Delaware

Del. officials: End of DACA could impact economy

Del. officials: End of DACA could...

DOVER, Del. - Tuesday, the Trump Administration decided to end a federal program that shields thousands of young undocumented immigrants from deportation. The program is the Deferred Action for Childhood Arrivals, commonly known as DACA.

This program was started back in 2012 under the Obama Administration and allows undocumented immigrants who were brought to the states by their parents, to pursue careers and study in schools and universities across the United States

Here on Delmarva, Delaware State University is feeling the pressure of that decision.

Alondra Dueñas, a sophomore at DSU,  is one of 75 students at the school  that are DACA recipients. Dueñas was born in Mexico and was brought to the U.S. at the age of 5. However after Tueday's decision, her degree and stay in the U.S. could be in jeopardy.

"DACA is our lifeline, this is our security. My permit expires in 2019, so pretty much I don't know what I'm going to do," says Dueñas.

Which is why officials like Senator Carper stopped by DSU to reassure Dreamers (DACA recipients) that Congress will work to save this program, or put something in place to keep them here.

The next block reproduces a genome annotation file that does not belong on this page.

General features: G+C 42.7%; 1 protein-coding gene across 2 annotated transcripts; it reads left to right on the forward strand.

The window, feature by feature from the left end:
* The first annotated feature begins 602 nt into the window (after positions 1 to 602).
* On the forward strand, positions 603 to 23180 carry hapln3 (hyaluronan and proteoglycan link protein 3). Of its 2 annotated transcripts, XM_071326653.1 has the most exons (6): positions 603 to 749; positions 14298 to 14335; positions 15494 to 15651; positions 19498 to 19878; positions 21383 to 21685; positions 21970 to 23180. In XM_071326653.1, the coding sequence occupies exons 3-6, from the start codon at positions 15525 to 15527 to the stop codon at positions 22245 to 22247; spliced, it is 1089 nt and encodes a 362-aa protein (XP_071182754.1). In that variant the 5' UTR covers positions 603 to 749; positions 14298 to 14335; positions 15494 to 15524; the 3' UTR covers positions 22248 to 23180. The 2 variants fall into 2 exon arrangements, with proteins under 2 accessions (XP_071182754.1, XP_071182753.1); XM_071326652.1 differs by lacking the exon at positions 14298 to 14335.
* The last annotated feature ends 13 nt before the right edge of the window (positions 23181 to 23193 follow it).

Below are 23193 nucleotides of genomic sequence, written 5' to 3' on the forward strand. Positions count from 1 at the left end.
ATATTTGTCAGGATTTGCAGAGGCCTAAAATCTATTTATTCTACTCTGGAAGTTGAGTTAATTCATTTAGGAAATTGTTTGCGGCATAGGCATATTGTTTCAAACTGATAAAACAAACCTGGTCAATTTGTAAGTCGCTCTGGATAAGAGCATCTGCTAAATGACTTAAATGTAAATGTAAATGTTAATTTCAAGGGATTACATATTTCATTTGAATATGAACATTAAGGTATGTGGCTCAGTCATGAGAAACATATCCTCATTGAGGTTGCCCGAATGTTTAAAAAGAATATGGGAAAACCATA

Senator Carper says DACA recipients play an important role in the country's workforce and economy.

"We need you, and the folks who are graduating from here, to bring their skills to the workforce and make our state successful,  and our country successful," says Sen. Carper.

However Dreamers are concerned that Congress may not reach an agreement by the time their permits needs to be renewed, opening up the possibility of being sent back to their native country  where some don't feel safe. 

"It's not safe, my grandpa has threatened by some of the drug cartels out there, so it's not safe.  I don't want to live in that environment. This is our home," says Dueñas.

The Trump administration will continue to renew permits for those who status expires in the next six months, giving Congress some time to act before any currently protected individuals lose their ability to work or study.


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